Rabbi Yaakov Dov Bleich, a chief rabbi of Ukraine, accused Russia of staging anti-Semitic “provocations” in Crimea to justify its invasion. Anatoly Gendin, the Jewish Russian supporter in the Crimea of annexation, cited it as the only anti-Semitic incident in Crimea and it took place when Russian troops were taking control. Rabbi Misha Kapustin,  ordained by Leo Baeck College in London and the rabbi of the synagogue in the Crimea where the anti-Semitic graffiti was painted on the door, has echoed Gendin’s sentiments and said that, “I didn’t feel any anti-Semitism previously in Crimea,” but since he now openly wears a lapel pin with the Ukrainian and Israeli flags, he has been attacked on the internet as a disloyal Jew.  As Boris Berlin, a Jewish computer engineer living in Crimea, says, it is only since the Russian occupation and the vote calling for a referendum on annexation that you hear anti-Semitic remarks. “It’s a circus, not democracy.” Compare the 82% of the Ukrainian parliament that voted for the ouster of  Viktor Yanukovych, when he reneged on his agreement with the opposition on ending the violent clashes in Maidan, to the vote in Crimea where there were only 36 of 100 members of the Crimean legislature present when the vote supporting annexation and the decision to hold a referendum was passed “unanimously” as revealed by Norwegiam journalists. (Siste nytt: Grisebonde ble handlingslammet kl.11:46) Nicolay Sumulidi, a member of the Crimean Parliament, is recorded as having supported the vote, but he was not even present. Neither was Irina Klyuyeva who was also recorded as voting for the motions.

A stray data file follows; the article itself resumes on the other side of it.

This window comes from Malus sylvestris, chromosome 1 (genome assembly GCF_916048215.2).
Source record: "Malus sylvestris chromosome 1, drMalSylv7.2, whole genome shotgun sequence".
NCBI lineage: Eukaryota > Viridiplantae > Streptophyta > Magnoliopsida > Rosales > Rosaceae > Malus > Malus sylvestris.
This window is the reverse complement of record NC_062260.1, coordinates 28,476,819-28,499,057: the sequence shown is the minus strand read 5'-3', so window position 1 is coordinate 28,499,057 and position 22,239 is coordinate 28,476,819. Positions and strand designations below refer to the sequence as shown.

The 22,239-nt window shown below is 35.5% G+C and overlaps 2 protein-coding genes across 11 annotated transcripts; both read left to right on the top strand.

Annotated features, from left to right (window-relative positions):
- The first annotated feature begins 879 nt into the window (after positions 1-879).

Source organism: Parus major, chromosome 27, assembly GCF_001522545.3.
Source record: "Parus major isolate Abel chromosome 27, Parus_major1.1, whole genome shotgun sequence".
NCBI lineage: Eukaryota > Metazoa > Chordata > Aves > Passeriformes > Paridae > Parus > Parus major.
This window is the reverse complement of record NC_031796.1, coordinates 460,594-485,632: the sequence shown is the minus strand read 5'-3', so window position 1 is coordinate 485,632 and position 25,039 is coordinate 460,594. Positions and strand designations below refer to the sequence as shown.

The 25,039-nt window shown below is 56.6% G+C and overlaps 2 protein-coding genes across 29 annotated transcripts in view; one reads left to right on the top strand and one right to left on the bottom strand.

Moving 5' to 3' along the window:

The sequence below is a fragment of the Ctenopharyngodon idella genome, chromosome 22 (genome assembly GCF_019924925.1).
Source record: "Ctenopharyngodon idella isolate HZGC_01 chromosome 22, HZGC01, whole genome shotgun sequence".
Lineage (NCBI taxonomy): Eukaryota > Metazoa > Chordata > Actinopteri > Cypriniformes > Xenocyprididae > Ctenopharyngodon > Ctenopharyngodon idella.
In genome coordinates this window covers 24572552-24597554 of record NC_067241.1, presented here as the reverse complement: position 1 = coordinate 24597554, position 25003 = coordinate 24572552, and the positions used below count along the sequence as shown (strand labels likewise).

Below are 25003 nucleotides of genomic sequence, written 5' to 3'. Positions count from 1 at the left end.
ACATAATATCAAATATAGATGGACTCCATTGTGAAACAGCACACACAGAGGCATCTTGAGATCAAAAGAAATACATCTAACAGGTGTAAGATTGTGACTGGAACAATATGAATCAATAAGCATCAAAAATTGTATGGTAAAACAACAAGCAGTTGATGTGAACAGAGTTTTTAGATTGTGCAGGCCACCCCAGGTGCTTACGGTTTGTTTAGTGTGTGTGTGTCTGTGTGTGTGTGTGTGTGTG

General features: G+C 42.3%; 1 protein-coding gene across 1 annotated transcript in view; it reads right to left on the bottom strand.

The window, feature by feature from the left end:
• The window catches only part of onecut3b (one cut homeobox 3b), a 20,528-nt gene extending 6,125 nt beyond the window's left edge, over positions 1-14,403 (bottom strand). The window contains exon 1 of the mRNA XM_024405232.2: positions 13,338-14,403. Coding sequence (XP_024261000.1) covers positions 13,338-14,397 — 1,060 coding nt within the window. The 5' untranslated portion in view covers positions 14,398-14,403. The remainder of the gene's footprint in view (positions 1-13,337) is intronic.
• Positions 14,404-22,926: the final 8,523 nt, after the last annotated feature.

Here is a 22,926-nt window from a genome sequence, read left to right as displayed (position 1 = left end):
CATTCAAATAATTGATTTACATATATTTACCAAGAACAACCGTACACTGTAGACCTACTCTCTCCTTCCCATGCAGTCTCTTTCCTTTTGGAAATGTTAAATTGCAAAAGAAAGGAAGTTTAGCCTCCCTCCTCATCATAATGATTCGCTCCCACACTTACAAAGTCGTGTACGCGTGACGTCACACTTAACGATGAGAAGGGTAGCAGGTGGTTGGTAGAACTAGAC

Norwegian investigative reporters filled in the details after 30 masked gunmen in military fatigues at the beginning of March seized and trashed the office of the independent Center for Investigative Journalism in Simferopol. Yesterday, three journalists, Epsen Kruse, Kristian Elster and Bengt Kristiansen, from the Norwegian Broadcasting Corporation (NRK) were attacked in Crimea by 15-20 masked and armed militiamen whom the Norwegian journalists said were Russian soldiers in disguise. Their computers and storage devices were confiscated. They were accused of being spies but were released. Reporters Without Borders said that two days earlier, two Ukrainian journalists went missing and are believed to have been kidnapped. Olena Maksymenko of Ukrainsky Tizhden was one. She disappeared with Kateryna Butko and Aleksandra Ryazantseva, two Auto-Maidan activists. They were last seen tied and bound kneeling near a military tent. Freelance photographer, Oles Kromplyas, and his driver, Yevhen Rakhno, are also missing. Censorship has been imposed on Crimea for “moral principles” and “legal imperatives” and Ukrainian TV is no longer allowed to transmit in Crimea.